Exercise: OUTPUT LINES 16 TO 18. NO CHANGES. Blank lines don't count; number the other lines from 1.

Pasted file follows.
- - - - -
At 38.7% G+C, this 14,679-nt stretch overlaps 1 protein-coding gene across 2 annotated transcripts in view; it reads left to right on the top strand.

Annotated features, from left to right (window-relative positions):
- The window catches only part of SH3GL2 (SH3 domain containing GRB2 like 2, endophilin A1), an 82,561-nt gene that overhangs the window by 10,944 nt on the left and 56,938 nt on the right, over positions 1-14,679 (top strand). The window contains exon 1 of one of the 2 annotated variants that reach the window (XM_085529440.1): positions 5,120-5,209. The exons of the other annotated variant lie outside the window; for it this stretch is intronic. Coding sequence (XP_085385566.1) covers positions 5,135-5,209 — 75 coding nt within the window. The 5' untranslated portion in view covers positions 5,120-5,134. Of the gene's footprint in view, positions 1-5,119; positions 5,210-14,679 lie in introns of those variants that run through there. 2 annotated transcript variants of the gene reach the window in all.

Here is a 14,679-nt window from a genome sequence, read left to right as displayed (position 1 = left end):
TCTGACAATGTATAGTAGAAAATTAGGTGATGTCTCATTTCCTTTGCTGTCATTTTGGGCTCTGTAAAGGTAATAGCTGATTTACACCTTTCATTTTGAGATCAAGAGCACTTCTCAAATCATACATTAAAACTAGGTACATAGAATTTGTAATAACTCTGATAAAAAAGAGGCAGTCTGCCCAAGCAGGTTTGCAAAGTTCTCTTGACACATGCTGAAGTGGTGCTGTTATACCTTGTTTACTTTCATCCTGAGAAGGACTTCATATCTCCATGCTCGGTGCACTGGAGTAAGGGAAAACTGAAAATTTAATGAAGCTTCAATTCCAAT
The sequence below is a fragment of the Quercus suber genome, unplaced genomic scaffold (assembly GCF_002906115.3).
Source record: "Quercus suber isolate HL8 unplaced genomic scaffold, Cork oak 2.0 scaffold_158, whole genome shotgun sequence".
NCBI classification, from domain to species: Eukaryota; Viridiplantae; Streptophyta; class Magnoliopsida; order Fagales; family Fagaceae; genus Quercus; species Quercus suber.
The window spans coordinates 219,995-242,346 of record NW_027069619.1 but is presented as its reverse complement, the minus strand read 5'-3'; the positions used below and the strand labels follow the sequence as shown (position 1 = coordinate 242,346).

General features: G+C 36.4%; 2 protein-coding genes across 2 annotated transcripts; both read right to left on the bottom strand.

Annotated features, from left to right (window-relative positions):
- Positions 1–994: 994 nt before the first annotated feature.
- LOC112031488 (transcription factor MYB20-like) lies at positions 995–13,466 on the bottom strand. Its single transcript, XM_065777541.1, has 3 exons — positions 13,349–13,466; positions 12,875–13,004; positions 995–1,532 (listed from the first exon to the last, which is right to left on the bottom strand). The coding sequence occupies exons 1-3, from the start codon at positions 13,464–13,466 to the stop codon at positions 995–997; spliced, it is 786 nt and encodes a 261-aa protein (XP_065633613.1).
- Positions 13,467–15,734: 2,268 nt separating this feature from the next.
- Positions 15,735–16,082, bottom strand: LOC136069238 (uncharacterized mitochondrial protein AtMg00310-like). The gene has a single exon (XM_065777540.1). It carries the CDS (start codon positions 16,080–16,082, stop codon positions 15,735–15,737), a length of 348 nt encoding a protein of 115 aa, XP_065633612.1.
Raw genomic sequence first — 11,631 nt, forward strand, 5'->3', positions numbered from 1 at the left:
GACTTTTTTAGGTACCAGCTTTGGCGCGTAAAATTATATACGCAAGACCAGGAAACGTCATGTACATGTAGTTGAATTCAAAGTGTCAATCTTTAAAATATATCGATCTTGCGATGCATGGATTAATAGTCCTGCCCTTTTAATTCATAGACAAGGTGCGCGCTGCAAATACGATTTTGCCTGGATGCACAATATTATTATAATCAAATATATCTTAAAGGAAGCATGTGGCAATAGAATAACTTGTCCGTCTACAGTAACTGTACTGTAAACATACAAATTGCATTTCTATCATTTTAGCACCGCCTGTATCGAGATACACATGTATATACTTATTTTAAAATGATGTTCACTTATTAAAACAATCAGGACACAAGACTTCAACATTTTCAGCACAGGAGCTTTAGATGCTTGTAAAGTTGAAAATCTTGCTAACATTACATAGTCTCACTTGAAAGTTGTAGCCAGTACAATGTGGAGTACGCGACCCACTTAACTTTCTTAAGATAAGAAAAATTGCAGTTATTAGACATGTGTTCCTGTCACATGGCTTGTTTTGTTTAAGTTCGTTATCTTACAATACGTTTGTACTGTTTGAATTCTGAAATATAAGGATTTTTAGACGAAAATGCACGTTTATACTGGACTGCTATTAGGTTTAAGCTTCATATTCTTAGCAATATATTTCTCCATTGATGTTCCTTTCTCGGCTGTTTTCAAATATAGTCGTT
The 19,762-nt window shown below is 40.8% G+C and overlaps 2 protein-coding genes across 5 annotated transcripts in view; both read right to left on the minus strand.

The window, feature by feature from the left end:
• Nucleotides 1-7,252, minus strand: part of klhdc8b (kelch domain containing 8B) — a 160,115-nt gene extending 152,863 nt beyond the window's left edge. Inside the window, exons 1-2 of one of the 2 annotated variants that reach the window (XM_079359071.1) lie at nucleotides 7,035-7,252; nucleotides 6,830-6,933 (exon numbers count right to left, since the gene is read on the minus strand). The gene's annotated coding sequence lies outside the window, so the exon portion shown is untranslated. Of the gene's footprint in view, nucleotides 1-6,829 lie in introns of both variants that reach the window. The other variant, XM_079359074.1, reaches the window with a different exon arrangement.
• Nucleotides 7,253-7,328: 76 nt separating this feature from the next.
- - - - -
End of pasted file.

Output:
Raw genomic sequence first — 11,631 nt, forward strand, 5'->3', positions numbered from 1 at the left:
GACTTTTTTAGGTACCAGCTTTGGCGCGTAAAATTATATACGCAAGACCAGGAAACGTCATGTACATGTAGTTGAATTCAAAGTGTCAATCTTTAAAATATATCGATCTTGCGATGCATGGATTAATAGTCCTGCCCTTTTAATTCATAGACAAGGTGCGCGCTGCAAATACGATTTTGCCTGGATGCACAATATTATTATAATCAAATATATCTTAAAGGAAGCATGTGGCAATAGAATAACTTGTCCGTCTACAGTAACTGTACTGTAAACATACAAATTGCATTTCTATCATTTTAGCACCGCCTGTATCGAGATACACATGTATATACTTATTTTAAAATGATGTTCACTTATTAAAACAATCAGGACACAAGACTTCAACATTTTCAGCACAGGAGCTTTAGATGCTTGTAAAGTTGAAAATCTTGCTAACATTACATAGTCTCACTTGAAAGTTGTAGCCAGTACAATGTGGAGTACGCGACCCACTTAACTTTCTTAAGATAAGAAAAATTGCAGTTATTAGACATGTGTTCCTGTCACATGGCTTGTTTTGTTTAAGTTCGTTATCTTACAATACGTTTGTACTGTTTGAATTCTGAAATATAAGGATTTTTAGACGAAAATGCACGTTTATACTGGACTGCTATTAGGTTTAAGCTTCATATTCTTAGCAATATATTTCTCCATTGATGTTCCTTTCTCGGCTGTTTTCAAATATAGTCGTT
The 19,762-nt window shown below is 40.8% G+C and overlaps 2 protein-coding genes across 5 annotated transcripts in view; both read right to left on the minus strand.